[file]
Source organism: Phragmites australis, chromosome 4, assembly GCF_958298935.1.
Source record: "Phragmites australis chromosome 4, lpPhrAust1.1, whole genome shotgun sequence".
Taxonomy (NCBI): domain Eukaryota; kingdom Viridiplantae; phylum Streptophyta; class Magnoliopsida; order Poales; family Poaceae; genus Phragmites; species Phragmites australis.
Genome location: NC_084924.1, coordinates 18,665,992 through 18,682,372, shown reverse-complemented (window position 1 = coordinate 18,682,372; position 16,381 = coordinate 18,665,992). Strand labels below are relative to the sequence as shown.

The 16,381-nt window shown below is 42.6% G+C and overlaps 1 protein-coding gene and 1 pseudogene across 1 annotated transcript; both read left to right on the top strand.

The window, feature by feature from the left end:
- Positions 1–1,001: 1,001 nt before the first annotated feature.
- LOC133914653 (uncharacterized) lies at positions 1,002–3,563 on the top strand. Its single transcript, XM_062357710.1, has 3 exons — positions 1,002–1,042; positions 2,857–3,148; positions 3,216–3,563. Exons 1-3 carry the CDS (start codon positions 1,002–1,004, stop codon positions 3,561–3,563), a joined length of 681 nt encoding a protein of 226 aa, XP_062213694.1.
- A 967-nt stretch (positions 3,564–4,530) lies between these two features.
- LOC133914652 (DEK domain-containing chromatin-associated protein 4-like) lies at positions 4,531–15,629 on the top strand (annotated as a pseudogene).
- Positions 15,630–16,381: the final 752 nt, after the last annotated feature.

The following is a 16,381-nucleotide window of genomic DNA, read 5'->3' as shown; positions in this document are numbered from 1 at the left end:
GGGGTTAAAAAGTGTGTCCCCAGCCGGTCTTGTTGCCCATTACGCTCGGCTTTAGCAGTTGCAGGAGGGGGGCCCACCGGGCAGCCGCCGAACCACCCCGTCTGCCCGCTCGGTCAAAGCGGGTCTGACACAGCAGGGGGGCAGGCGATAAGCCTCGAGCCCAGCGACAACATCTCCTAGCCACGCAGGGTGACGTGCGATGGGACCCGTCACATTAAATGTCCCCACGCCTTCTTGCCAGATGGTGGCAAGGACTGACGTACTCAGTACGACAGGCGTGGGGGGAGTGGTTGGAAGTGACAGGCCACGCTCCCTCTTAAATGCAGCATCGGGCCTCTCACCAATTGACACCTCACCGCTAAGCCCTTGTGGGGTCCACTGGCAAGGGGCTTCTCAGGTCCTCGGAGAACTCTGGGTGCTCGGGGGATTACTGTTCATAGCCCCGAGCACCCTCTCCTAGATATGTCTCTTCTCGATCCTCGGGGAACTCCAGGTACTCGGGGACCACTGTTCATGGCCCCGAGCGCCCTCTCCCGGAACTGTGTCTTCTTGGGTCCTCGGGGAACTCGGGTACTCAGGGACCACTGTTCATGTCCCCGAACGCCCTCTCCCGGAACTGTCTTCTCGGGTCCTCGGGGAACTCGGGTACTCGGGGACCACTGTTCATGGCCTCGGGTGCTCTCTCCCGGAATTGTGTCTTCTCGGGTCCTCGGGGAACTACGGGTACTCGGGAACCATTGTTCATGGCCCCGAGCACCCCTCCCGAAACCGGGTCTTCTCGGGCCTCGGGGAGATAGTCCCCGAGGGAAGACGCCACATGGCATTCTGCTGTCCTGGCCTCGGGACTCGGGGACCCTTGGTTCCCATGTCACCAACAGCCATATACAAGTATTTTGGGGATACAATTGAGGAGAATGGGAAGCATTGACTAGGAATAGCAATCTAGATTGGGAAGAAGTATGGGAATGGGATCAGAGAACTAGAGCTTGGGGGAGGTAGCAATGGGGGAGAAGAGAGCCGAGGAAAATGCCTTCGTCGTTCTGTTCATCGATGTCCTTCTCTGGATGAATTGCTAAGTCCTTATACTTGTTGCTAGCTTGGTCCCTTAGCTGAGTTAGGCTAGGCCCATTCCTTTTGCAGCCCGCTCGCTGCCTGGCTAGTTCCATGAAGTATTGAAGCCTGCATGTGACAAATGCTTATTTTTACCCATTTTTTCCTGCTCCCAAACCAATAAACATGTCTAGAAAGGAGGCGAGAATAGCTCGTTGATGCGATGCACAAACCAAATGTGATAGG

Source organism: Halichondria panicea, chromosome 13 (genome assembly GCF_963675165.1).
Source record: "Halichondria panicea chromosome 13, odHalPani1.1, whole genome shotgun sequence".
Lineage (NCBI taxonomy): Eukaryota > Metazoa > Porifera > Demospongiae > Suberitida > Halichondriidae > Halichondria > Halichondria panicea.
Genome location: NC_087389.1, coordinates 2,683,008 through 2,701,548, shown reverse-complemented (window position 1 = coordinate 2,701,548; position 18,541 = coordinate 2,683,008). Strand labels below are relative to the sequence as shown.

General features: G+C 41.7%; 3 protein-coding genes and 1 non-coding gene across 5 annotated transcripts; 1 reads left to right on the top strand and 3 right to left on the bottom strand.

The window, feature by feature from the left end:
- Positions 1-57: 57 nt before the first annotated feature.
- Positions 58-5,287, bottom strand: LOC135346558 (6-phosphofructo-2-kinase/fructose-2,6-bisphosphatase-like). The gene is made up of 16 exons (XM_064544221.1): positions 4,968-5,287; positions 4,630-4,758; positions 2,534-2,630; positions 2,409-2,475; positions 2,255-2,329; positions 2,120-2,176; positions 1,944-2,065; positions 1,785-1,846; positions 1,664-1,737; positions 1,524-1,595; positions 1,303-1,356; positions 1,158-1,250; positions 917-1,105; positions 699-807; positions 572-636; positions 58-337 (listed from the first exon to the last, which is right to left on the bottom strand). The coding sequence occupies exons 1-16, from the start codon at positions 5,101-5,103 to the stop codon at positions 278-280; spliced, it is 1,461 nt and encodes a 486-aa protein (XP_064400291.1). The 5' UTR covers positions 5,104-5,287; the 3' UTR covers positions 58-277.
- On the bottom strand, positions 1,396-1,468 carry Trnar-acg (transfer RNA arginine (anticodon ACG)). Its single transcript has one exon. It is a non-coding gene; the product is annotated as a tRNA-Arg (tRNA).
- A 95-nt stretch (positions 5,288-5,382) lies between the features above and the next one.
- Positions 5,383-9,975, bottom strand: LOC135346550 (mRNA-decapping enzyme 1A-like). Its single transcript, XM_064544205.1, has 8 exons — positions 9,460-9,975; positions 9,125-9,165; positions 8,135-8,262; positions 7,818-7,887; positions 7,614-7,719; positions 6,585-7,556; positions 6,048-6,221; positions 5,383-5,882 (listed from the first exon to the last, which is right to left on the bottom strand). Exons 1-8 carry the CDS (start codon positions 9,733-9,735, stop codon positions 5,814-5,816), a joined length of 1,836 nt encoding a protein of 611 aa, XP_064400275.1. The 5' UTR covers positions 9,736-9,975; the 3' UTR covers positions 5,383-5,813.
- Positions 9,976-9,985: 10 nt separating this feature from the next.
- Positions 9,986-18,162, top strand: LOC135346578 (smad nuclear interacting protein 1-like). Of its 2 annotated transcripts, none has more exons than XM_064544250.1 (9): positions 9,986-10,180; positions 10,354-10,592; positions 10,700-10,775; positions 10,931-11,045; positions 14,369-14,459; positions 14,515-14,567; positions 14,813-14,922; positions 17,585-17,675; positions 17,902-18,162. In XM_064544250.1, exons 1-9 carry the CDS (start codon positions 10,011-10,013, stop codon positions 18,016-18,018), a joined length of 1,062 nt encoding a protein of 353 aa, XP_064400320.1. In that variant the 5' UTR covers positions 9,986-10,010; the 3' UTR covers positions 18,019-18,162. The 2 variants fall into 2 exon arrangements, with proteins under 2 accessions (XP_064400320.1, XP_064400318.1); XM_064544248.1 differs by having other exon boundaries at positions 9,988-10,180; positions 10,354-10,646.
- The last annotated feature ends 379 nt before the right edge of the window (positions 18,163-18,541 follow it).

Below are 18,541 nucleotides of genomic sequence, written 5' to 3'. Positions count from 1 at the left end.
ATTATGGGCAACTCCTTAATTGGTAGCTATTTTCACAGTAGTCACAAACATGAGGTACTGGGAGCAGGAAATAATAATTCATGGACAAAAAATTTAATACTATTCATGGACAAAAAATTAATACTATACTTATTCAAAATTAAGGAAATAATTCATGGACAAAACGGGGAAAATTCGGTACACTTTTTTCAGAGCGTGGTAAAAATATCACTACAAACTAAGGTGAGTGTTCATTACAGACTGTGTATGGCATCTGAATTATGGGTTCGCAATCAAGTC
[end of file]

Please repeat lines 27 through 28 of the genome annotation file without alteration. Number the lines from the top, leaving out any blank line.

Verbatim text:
- The last annotated feature ends 379 nt before the right edge of the window (positions 18,163-18,541 follow it).

Below are 18,541 nucleotides of genomic sequence, written 5' to 3'. Positions count from 1 at the left end.